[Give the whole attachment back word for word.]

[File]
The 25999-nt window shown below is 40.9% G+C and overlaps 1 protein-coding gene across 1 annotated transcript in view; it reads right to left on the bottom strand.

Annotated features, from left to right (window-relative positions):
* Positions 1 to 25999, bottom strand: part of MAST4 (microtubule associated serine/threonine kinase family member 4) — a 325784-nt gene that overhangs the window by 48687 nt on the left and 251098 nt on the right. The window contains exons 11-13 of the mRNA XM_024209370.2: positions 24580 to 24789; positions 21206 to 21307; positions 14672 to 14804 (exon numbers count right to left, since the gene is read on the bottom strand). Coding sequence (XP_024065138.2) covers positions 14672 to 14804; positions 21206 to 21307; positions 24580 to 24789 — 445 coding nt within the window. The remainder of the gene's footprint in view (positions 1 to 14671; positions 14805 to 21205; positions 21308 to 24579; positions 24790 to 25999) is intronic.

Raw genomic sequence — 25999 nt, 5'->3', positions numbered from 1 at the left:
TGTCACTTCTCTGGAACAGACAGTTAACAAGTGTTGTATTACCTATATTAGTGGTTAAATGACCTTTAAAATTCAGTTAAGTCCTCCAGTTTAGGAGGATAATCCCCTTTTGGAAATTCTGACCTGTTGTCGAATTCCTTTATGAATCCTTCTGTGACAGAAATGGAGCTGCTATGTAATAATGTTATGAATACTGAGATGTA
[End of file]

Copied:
The 25999-nt window shown below is 40.9% G+C and overlaps 1 protein-coding gene across 1 annotated transcript in view; it reads right to left on the bottom strand.

Annotated features, from left to right (window-relative positions):
* Positions 1 to 25999, bottom strand: part of MAST4 (microtubule associated serine/threonine kinase family member 4) — a 325784-nt gene that overhangs the window by 48687 nt on the left and 251098 nt on the right. The window contains exons 11-13 of the mRNA XM_024209370.2: positions 24580 to 24789; positions 21206 to 21307; positions 14672 to 14804 (exon numbers count right to left, since the gene is read on the bottom strand). Coding sequence (XP_024065138.2) covers positions 14672 to 14804; positions 21206 to 21307; positions 24580 to 24789 — 445 coding nt within the window. The remainder of the gene's footprint in view (positions 1 to 14671; positions 14805 to 21205; positions 21308 to 24579; positions 24790 to 25999) is intronic.

Raw genomic sequence — 25999 nt, 5'->3', positions numbered from 1 at the left:
TGTCACTTCTCTGGAACAGACAGTTAACAAGTGTTGTATTACCTATATTAGTGGTTAAATGACCTTTAAAATTCAGTTAAGTCCTCCAGTTTAGGAGGATAATCCCCTTTTGGAAATTCTGACCTGTTGTCGAATTCCTTTATGAATCCTTCTGTGACAGAAATGGAGCTGCTATGTAATAATGTTATGAATACTGAGATGTA